When is a trust not a trust?
The French 2011 supplementary budget, Law n° 2011-900 of 29 July 2011 – de finances rectificative pour 2011 – has caused some surprise and consternation in the worlds of trusts, trustees, settlors and beneficiaries. Whether Law n° 2011-900 has either rectified or straightened out the existing French Code général des impôts (CGI), the tax code, is a moot point.
We have perhaps become inured to the US Internal Revenue Service seeking to impose US tax liabilities worldwide on people it defines as US citizens, even though many such people may not be aware the US thought they were US citizens. The Foreign Account Tax Compliance Act (FATCA) and its possible implications were something to be considered, and the consequences dealt with in due course. The year 2013 is still a way off and you never know, things may yet change under gentle pressure from our banker friends.
The definition of a trust in the french law no 2011-900 is clearly wider than the form known to us
The imposition by Ireland in 2010 on its overseas domiciliaries of a form of offshore wealth tax or domicile levy seemed to be an exercise in the triumph of hope over reality, and its actual effects seem to have been limited.
However, much of the French Law n° 2011-900 became effective on 31 July 2011 and does, of course, affect any trusts with French constituants or bénéficiaires. You will recall that: ‘Pour l’application du présent code, on entend par trust l’ensemble des relations juridiques créées dans le droit d’un Etat autre que la France par une personne qui a la qualité de constituant, par acte entre vifs ou à cause de mort, en vue d’y placer des biens ou droits, sous le contrôle d’un administrateur, dans l’intérêt d’un ou de plusieurs bénéficiaires ou pour la réalisation d’un objectif déterminé.’ Or, on the other side of the Channel: ‘For the purposes of this code, the term “trust” is the collection of legal relations created under the law of a state other than France by a person acting as constituant by inter vivos deed or on death, in order to place assets or legal rights under the control of an administrateur for the benefit of one or more bénéficiaires or for the purpose of a specific objective.’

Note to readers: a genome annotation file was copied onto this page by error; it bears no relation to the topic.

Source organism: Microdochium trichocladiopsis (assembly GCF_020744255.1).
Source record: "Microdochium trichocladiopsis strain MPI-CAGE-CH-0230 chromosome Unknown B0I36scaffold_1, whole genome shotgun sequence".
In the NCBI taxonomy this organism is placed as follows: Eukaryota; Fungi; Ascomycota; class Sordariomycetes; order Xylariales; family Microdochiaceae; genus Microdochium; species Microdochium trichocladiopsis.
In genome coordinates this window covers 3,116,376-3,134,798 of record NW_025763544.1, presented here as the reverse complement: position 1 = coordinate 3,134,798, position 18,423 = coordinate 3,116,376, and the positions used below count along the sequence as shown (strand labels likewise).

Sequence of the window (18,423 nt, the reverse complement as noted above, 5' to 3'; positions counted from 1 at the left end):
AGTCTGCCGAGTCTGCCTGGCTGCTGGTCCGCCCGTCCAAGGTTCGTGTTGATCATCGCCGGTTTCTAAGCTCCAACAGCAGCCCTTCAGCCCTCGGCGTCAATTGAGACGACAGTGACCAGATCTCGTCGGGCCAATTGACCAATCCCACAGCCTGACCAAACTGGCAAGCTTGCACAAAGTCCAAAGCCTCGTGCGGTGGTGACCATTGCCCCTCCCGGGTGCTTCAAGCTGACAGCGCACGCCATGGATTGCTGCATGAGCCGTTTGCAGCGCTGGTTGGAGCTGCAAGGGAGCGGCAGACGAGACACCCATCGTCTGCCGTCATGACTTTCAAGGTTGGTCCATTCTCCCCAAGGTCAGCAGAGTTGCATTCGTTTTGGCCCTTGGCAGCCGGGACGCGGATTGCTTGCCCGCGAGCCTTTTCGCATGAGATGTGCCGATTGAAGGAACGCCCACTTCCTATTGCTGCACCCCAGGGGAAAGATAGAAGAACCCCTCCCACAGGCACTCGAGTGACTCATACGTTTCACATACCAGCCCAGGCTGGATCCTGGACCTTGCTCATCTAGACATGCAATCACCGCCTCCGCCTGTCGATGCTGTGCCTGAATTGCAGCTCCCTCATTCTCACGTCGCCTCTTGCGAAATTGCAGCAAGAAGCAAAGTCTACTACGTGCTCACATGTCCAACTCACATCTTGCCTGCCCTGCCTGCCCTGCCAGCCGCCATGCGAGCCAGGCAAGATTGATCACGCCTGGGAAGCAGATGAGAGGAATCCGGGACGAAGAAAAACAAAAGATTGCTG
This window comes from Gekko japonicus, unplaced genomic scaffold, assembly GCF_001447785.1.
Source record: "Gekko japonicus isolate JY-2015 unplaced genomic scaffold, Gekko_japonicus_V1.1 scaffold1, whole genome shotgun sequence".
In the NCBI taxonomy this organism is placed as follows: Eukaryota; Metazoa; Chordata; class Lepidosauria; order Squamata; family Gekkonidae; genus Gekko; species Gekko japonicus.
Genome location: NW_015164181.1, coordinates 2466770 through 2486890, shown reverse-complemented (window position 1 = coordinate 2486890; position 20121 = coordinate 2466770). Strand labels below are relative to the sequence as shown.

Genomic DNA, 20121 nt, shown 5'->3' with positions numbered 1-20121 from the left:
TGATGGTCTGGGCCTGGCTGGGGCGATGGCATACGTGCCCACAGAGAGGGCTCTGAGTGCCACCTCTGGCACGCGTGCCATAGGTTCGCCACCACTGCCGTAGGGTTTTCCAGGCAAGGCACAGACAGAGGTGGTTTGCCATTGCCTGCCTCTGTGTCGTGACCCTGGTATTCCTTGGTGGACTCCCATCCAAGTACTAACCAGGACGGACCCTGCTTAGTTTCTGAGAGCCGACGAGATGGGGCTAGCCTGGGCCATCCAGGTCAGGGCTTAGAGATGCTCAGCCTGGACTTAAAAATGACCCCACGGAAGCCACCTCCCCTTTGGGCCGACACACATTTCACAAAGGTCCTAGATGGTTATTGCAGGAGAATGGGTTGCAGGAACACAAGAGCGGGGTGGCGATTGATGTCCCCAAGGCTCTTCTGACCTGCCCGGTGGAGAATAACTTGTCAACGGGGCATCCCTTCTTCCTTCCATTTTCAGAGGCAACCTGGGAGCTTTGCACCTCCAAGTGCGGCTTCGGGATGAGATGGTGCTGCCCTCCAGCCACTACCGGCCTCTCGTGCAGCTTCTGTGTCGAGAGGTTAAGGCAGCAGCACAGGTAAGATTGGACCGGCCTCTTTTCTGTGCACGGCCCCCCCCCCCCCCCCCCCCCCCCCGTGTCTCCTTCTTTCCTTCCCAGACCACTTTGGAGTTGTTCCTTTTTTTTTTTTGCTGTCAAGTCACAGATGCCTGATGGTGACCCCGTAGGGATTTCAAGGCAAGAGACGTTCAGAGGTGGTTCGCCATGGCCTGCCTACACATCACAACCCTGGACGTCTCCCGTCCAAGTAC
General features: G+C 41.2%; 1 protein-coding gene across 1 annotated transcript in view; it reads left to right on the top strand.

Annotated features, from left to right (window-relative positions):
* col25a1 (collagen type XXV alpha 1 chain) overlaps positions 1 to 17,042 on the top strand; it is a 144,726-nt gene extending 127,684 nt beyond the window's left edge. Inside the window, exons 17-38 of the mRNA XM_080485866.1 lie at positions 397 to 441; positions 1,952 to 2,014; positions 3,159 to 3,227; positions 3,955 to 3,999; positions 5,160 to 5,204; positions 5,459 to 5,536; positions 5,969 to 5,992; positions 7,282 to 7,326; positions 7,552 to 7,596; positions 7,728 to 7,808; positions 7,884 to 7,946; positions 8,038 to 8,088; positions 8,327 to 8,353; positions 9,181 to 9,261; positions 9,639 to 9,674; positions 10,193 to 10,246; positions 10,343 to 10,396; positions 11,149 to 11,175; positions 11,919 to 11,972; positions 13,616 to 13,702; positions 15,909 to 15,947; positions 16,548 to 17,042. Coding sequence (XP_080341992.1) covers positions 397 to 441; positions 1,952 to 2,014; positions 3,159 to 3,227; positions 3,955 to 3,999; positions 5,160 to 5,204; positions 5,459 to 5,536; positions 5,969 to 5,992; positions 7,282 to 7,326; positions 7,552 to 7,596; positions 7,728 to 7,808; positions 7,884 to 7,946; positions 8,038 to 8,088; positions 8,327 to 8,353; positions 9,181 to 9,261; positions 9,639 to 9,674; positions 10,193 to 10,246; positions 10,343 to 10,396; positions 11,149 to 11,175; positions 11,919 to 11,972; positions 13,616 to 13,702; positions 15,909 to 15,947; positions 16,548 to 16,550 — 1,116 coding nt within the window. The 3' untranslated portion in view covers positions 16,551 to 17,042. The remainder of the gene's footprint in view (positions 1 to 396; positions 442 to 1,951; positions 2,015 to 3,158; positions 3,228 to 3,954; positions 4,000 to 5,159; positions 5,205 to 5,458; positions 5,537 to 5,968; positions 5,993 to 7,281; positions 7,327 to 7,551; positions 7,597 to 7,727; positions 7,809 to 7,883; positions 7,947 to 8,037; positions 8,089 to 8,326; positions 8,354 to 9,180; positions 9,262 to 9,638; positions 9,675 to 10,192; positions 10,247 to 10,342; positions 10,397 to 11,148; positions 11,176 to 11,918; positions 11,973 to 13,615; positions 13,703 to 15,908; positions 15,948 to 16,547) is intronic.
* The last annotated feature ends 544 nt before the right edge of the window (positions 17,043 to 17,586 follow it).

This definition of a trust is clearly wider than the form of trust known to us and talked about in the worlds of Honourable Mr Justice David Hayton or Professor Donovan Waters.
Some have translated constituant as ‘settlor’ and administrateur as ‘trustee’, but, as ever, the act of translating language can trap analysis – an example of Heisenberg’s Unsicherheit Prinzip. The more you try precisely to measure something, the more you affect the outcome. Perhaps it is wiser, therefore, to stick to the French words when referring to the CGI.
Those of us who have been following the progress of the proposed Brussels IV succession regulation have been wondering for some time how states such as France would deal with the taxation of estates, when the roles of executors and administrators were imposed on them as a result of a non-French succession and administration law being applied from the state of habitual residence.
Law n° 2011-900 has, I think, given us the answer. Treat estates and trusts as one and tax them all the same. It does make you proud to be a TEP and will certainly keep us all busy.
However, we may well see a flurry of further taxation changes in other EU states attempting to produce similar supplementary budgets in the period leading up to Brussels IV coming into force. Who will be next?
We are still waiting for the EU Commission to produce its suggestions for the harmonisation of inheritance tax to remove interference with the free movement of capital. Perhaps it is time that they got a move on.
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